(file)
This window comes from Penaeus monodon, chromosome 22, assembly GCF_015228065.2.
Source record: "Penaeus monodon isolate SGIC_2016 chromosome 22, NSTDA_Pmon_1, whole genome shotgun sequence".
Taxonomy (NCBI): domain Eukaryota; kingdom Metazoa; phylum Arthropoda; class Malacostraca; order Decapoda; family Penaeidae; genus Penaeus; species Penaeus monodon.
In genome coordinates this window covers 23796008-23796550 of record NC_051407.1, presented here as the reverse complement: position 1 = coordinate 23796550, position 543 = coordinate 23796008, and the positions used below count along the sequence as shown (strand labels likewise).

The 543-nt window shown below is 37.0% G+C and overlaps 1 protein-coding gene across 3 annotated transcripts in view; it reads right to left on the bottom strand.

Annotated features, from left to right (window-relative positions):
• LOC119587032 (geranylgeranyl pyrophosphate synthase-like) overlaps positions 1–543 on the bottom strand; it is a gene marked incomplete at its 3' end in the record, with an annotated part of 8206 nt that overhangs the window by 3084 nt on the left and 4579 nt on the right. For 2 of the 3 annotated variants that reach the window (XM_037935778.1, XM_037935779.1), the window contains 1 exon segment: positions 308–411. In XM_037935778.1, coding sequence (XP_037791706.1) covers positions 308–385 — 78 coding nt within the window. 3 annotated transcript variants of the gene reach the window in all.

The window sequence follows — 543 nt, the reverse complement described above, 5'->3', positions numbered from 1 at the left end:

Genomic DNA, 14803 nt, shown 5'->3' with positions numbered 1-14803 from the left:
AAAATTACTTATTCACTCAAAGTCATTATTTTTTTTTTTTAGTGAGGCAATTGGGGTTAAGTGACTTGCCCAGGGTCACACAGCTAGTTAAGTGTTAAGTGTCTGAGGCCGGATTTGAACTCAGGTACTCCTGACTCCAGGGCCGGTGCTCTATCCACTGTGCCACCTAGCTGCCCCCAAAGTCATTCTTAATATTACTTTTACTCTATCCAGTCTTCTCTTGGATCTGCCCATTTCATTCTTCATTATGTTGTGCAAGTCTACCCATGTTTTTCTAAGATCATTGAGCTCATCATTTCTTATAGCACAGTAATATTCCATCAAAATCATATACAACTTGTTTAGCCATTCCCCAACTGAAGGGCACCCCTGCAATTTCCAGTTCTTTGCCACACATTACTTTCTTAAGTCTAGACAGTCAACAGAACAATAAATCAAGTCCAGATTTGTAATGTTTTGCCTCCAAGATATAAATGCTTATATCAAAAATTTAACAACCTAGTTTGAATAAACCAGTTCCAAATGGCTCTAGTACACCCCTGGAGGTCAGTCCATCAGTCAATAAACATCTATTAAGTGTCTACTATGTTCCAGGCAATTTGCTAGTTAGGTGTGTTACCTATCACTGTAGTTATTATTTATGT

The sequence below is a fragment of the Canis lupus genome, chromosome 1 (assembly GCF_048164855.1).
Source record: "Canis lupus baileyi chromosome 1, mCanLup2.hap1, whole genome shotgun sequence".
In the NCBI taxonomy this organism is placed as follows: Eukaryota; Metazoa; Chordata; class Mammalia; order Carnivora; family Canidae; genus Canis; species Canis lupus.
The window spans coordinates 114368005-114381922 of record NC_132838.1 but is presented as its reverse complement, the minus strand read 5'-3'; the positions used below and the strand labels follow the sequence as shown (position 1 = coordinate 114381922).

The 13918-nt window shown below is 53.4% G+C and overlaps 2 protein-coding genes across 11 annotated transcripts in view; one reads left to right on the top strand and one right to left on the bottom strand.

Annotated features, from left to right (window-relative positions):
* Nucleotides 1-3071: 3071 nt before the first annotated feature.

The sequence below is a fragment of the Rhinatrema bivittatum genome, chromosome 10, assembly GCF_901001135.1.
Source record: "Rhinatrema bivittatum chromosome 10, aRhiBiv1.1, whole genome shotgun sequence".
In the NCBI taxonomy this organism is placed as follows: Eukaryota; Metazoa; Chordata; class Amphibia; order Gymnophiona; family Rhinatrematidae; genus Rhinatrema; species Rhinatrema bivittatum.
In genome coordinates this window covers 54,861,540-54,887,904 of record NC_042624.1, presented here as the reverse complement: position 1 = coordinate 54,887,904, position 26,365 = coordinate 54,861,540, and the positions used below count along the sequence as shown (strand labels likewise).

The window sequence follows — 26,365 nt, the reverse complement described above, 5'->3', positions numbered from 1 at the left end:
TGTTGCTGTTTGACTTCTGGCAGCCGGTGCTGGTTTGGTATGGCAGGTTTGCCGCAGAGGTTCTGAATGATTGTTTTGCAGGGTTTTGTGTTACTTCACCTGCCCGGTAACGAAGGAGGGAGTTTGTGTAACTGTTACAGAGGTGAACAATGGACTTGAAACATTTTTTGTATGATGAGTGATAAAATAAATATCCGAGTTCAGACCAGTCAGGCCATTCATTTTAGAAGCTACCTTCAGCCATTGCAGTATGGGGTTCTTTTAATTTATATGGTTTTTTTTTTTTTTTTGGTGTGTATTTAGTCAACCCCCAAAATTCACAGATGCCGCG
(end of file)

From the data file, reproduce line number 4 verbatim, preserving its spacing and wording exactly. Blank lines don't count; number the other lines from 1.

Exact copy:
In genome coordinates this window covers 23796008-23796550 of record NC_051407.1, presented here as the reverse complement: position 1 = coordinate 23796550, position 543 = coordinate 23796008, and the positions used below count along the sequence as shown (strand labels likewise).